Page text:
The making of app monitoring: the health dashboard

August 12 Bullet_white By Derek Bullet_white Posted in App Monitoring Bullet_white Comments Comments

We're battle-scarred devs building the focused app monitoring service we've always wanted. We're blogging about the adventure below.

Customers telling me our app is slow? I'm looking at a response time graph.

On the front page of Hacker News? I'm looking at requests per-second and response time on a graph.

Lots of things going wrong? Show me ALL the metrics.

The challenges with building a one-page dashboard of app health?

  • What's important to me today might not be tomorrow
  • I need to see all key metrics at once to ensure I'm not missing a correlation (ex: spike in response time and error rates)
  • Ability to magnify a metric on a chart for more details

The first step is admitting I have a problem

We track eight key health metrics for our applications:

  • Response Time by category (time spent in Ruby, Postgres, Elasticsearch, etc)
  • Throughput
  • Error Rate
  • Apdex
  • Capacity % (the utilization of our application worker processes)
  • App Instances (how many processes are serving our app across all of our nodes)
  • CPU Usage % (average cpu usage of the app on each node)
  • Memory Usage (average memory usage of the app on each node)

So, what are some approaches to help me get an at-a-glance view of app health?

1. Stack timeseries charts for each metric vertically

Let's start simple: we'll put a timeseries chart for each metric, one per-row, 350px in height (including margin), on a page.

That's 2,800 pixels in height. My MacBook has a screen height of 800 pixels, so unless I build a script to continuously scroll up and down and take a hit of dramamine, I'm not going to view all the metrics at once.

A scaled representation is below:

2. Throw some sparklines at it

A good chunk of the time, I care about trends, not absolutes. I care if our response time is increasing, but not the absolute value of it (as long as it is acceptable).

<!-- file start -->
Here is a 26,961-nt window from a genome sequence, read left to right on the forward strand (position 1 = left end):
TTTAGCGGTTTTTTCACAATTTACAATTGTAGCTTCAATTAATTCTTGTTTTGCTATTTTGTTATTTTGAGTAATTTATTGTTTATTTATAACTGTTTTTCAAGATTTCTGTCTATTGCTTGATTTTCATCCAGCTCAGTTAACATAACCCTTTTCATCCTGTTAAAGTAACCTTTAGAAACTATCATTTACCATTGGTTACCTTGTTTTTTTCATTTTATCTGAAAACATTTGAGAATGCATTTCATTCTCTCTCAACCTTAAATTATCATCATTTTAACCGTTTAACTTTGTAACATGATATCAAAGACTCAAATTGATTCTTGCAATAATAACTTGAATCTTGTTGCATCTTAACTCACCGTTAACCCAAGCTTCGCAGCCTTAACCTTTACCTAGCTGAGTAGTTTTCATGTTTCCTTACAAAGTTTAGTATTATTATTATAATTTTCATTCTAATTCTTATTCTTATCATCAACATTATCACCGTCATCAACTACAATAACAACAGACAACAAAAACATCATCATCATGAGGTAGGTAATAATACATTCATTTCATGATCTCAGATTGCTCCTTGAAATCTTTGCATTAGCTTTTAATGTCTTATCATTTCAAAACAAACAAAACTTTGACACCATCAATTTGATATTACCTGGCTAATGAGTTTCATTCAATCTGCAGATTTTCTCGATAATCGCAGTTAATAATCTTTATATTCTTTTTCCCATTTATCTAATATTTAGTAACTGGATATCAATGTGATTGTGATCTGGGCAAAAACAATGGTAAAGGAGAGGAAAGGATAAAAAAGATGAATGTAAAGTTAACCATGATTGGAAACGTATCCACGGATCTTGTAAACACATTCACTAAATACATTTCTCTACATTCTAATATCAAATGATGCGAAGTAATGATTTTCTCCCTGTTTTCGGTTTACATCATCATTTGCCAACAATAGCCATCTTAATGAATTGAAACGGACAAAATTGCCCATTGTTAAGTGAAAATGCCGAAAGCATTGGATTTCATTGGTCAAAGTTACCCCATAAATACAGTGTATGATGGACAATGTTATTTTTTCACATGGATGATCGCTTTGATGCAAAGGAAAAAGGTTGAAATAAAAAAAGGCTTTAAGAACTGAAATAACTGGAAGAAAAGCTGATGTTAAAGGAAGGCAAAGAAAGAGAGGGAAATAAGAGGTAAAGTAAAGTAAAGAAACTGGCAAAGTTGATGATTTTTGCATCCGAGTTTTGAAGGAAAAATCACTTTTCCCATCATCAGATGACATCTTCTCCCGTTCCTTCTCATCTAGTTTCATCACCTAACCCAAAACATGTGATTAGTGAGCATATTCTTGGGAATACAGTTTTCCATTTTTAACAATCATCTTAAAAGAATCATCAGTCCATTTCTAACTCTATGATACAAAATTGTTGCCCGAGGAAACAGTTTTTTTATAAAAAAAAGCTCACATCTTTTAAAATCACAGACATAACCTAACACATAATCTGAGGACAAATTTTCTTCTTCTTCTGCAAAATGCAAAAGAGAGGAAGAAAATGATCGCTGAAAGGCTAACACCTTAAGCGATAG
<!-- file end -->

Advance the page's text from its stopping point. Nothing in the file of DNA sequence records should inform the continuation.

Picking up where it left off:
Sparklines are great for this - you can grasp where a metric is heading with little space:

If I had a 140px x 20px sparkline for each of our 8 metrics, I could actually fit them in a single row across my browser window. I've got at-a-glance app health!

...but's very common that I need to interact with a metric on a chart to look at values in more detail. Sparklines are too small to support this kind of interaction well. It's also very helpful to view some metrics with stacking (ex: response time by category) - that won't fit well in a sparkline.

3. Bundle it

Where we're at:

  • Larger charts allow you to dive into metrics at specific points in time well, but take up too much space if you do this for every chart.
  • Sparklines give an at-a-glance view of trending, but are too small to support interaction.

As Comcast says, bundle it!

The display I settled on: a large chart above a row of sparklines for each key metric:

apm dash

  • By default, the large chart compares response time and throughput. Issues in other areas of our app often bubble up here, so they make sense as defaults.
  • Sparklines for every metric are below. It's easy to see overall trends.
  • Click on a sparkline to view it in the large chart.
  • Save the UI state via pushState(). If I want to share a view with a colleague, they'll see that state (ex: putting the error rate in the large chart).

Here's a sample interaction. Note that the blank metrics aren't yet available, but will be during our BETA period:

animated dash

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